The UPP Foundation has named Sheffield Hallam University as the host of the Civic University Network and the recipient of £145,000 of seed funding.
Sheffield Hallam will use this funding to develop and share place-based strategies with universities in the Network, including helping them respond locally to the Covid-19 pandemic.
In the coming weeks and months, the Network wants universities to support local communities to overcome the long-term social and economic challenges of the coronavirus crisis. Sheffield Hallam will coordinate the response with the help of the universities of Glasgow, Newcastle, Queen Mary and Birmingham.
The host of the Civic University Network will also help universities write Civic University Agreements (CUA), which act as joint plans between a higher education institution (HEI) and local businesses, schools, NHS healthcare trusts, charities, community groups and others.
These CUAs detail how a university seeks to strengthen the local society, economy and culture.
Prof Sir Chris Husbands, vice-chancellor of Sheffield Hallam University, welcomed the news and added: “There really has never been a time when universities’ civic role has been more important than it is now.”
And as universities have become magnets for global students and massive research programmes, their connection to their place and the people can sometimes be called into question: how are the people in a place benefiting from the university success story?
– Civic University Commission report, February 2019
The Civic University Commission report
In December 2019, the UPP Foundation announced it was inviting universities to bid to be named host of the Civic University Network – an organisation first mooted in the Civic University Commission report, which was chaired by Lord Kerslake and published in February 2019.
The report said universities “have become major contributors to the economic and social wellbeing of their place” and “one of the largest employers – next to the NHS – in many cities and areas of the country”.
Although the report said there was “much enthusiasm” for civic engagement in universities, it questioned whether members of the public benefited from that passion.
“As three-year degrees for 18 year olds have become the dominant model, the number of ‘adult learners’ – often the majority in the first civic universities – have declined rapidly. Local research is often considered second or third best.
“And as universities have become magnets for global students and massive research programmes, their connection to their place and the people can sometimes be called into question: how are the people in a place benefiting from the university success story?” the report’s authors asked.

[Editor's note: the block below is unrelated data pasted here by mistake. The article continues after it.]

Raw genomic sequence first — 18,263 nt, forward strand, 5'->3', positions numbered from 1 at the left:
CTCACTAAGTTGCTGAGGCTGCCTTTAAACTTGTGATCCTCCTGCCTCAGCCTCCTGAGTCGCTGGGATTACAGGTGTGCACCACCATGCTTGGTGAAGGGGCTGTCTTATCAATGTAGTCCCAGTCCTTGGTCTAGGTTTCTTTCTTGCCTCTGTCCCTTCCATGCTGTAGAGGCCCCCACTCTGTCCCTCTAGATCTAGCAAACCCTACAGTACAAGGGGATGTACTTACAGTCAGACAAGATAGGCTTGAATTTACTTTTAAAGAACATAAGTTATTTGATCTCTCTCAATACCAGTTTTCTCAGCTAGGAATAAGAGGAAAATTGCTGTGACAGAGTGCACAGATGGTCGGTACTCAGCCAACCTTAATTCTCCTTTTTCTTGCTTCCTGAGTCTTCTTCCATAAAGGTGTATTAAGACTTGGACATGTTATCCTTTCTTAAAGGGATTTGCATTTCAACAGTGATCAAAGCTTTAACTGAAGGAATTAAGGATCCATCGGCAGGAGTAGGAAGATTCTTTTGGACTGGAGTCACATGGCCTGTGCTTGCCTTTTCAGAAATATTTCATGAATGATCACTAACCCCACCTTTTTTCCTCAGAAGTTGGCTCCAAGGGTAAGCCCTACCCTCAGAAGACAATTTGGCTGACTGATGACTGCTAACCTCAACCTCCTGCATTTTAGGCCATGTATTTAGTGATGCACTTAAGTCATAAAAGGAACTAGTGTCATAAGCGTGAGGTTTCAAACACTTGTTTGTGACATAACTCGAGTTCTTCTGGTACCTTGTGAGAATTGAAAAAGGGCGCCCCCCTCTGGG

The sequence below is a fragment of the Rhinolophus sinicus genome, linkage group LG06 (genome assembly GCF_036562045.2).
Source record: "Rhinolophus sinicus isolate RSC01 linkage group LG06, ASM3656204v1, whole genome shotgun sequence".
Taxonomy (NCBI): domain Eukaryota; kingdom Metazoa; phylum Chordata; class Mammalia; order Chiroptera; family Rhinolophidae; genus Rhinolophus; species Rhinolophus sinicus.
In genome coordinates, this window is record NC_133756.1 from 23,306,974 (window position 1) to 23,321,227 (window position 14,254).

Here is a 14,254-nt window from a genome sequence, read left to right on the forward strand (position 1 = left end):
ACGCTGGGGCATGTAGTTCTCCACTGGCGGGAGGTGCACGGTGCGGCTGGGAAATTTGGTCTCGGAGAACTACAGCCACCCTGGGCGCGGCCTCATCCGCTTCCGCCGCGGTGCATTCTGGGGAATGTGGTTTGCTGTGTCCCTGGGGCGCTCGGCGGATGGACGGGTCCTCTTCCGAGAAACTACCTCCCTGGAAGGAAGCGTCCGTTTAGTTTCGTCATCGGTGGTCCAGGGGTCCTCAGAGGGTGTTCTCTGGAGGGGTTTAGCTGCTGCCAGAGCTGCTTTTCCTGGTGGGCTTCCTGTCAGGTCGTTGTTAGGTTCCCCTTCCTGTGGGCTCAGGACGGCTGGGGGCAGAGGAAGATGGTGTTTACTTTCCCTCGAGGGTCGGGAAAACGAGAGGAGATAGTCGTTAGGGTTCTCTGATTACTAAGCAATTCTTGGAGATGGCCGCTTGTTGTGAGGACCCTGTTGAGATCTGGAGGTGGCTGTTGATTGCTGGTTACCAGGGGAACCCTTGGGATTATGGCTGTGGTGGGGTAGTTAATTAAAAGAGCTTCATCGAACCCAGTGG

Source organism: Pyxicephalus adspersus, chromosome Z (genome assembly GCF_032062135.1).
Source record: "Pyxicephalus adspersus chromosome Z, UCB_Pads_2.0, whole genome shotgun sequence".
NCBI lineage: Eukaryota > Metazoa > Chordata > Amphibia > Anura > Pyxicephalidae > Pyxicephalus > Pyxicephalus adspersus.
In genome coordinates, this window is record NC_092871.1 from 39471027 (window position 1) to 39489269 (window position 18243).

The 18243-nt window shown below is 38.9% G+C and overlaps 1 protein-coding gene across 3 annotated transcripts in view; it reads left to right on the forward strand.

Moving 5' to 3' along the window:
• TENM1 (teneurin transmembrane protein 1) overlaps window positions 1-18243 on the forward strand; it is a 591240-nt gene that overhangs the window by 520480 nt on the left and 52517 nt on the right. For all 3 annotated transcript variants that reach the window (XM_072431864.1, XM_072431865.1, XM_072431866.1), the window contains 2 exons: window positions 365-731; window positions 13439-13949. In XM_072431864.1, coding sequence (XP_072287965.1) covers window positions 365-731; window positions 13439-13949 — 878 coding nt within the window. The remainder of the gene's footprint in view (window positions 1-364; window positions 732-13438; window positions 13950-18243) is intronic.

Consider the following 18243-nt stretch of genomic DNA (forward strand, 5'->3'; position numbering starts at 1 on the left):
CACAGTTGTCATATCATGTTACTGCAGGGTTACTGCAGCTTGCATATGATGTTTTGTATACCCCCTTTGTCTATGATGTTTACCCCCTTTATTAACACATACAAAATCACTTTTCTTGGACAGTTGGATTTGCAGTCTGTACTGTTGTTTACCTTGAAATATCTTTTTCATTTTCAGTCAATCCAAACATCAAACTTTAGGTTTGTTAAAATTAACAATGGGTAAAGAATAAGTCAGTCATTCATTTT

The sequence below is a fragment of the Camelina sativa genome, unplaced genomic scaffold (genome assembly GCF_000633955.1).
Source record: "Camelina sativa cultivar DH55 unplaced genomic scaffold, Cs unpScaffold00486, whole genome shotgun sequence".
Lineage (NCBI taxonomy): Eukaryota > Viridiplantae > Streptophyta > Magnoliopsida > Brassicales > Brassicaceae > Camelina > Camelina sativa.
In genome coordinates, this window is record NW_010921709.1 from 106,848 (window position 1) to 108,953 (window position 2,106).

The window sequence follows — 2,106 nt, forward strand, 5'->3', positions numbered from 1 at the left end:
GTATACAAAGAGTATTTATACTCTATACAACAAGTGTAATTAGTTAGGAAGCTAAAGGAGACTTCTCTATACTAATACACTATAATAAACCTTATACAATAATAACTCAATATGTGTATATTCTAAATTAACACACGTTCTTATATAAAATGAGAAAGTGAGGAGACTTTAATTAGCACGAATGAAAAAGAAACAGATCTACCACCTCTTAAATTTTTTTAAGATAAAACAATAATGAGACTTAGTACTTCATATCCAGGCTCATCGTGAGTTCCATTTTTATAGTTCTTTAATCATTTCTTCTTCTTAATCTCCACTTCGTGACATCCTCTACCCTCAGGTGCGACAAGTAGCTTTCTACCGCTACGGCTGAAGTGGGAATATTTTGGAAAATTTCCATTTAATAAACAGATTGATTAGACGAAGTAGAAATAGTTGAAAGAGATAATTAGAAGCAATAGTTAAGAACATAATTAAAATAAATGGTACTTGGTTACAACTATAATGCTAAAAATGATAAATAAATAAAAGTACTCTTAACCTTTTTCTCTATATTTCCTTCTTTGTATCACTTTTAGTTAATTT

The commissioners added that many universities “have been relatively dismissive of place – at least in their rhetoric. They have seen themselves as increasingly global first, national second, and local third.”
When it launched the competition, the UPP Foundation summarised: “While the Commission heard about lots of very impressive civic activity, the Commission almost never heard of a strategy – backed by rigorous analysis of local needs and opportunities, ambitious objectives and a clearly articulated plan – that made place-based civic engagement a core part of the university’s mission.”
Sheffield Hallam will now help universities develop civic university plans, underpinned by local knowledge of what is needed in towns and cities.
The Network will have a vital role in helping to coordinate a long-term sector response to helping communities overcome the social and economic challenges arising from the spread of coronavirus
– Richard Brabner, UPP Foundation
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Sheffield Hallam will be receiving £145,000 to establish the Network, following the Arts Council’s decision to award £20,000 of additional seed funding. This donation builds upon the £50,000 pledged by the UPP Foundation, the £25,000 from Carnegie UK Trust, and the Department for Education’s £50,000.
Universities’ response to coronavirus
Universities minister Michelle Donelan said, “our universities are already playing an important part” in responding to coronavirus, and that she was “confident universities will support their communities’ local response, mobilising students and staff and helping health services in the challenges ahead”.
Richard Brabner, director of the UPP Foundation, said launching the network was an urgent priority given the Covid-19 outbreak, and added: “Right now, universities are focused on the needs of their students and staff but when the sector has put its immediate plans in place, there are numerous activities they can develop to support their local communities.
“The Network will have a vital role in helping to coordinate a long-term sector response to helping communities overcome the social and economic challenges arising from the spread of coronavirus. The civic role of universities will be particularly important in developing shared community responses during this time of crisis.”